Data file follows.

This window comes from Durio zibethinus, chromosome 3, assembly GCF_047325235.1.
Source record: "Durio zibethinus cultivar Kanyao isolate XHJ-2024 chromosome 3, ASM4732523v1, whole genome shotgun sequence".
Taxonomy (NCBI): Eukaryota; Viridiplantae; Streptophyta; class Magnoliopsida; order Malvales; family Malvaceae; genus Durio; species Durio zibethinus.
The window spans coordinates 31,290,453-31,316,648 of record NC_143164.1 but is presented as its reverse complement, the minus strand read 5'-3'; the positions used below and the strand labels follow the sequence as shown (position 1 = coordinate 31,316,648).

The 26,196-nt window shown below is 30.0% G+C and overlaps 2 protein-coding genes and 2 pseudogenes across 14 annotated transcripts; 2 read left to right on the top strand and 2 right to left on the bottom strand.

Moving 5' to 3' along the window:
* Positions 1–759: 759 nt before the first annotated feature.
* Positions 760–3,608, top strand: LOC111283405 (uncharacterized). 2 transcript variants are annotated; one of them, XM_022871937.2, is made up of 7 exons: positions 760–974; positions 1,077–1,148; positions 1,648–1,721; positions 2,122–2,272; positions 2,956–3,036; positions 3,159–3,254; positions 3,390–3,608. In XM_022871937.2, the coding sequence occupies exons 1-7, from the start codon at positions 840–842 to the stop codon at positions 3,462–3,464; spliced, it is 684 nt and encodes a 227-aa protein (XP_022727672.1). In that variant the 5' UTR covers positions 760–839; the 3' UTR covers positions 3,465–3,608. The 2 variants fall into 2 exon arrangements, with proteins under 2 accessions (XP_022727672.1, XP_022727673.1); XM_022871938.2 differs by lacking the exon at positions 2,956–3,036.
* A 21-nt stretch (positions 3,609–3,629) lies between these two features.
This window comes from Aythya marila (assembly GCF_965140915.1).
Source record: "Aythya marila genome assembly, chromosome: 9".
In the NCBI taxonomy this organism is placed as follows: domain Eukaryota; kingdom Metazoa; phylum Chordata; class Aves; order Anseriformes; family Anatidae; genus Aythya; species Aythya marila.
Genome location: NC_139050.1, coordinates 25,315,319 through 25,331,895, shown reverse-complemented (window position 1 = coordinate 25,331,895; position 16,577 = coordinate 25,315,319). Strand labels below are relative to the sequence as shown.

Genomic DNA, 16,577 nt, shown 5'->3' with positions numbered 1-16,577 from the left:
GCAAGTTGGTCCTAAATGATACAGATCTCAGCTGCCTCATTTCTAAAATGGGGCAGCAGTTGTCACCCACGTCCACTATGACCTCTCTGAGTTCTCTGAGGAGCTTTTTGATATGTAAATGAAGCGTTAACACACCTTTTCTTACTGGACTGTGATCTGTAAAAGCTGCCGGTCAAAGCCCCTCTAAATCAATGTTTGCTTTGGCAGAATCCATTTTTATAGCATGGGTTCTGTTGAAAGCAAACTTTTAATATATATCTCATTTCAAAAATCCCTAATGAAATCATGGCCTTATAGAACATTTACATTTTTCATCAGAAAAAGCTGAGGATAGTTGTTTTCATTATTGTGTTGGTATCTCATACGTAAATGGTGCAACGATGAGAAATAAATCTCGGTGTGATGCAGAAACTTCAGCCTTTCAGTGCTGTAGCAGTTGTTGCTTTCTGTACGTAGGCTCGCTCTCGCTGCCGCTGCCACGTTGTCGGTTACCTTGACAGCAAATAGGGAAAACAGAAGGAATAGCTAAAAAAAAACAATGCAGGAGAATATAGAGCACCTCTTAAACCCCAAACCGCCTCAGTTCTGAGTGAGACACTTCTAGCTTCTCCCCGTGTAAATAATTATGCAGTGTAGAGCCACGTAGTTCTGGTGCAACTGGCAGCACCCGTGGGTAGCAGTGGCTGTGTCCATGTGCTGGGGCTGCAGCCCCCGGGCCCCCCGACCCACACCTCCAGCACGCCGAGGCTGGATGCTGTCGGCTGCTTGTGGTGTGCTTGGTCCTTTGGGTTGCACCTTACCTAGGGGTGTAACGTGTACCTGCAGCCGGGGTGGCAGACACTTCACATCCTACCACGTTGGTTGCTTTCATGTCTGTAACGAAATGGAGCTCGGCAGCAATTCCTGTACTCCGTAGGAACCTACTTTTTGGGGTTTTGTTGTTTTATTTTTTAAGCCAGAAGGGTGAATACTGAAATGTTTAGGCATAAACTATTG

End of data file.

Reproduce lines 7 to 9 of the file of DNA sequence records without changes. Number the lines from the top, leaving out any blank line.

* Positions 1–759: 759 nt before the first annotated feature.
* Positions 760–3,608, top strand: LOC111283405 (uncharacterized). 2 transcript variants are annotated; one of them, XM_022871937.2, is made up of 7 exons: positions 760–974; positions 1,077–1,148; positions 1,648–1,721; positions 2,122–2,272; positions 2,956–3,036; positions 3,159–3,254; positions 3,390–3,608. In XM_022871937.2, the coding sequence occupies exons 1-7, from the start codon at positions 840–842 to the stop codon at positions 3,462–3,464; spliced, it is 684 nt and encodes a 227-aa protein (XP_022727672.1). In that variant the 5' UTR covers positions 760–839; the 3' UTR covers positions 3,465–3,608. The 2 variants fall into 2 exon arrangements, with proteins under 2 accessions (XP_022727672.1, XP_022727673.1); XM_022871938.2 differs by lacking the exon at positions 2,956–3,036.
* A 21-nt stretch (positions 3,609–3,629) lies between these two features.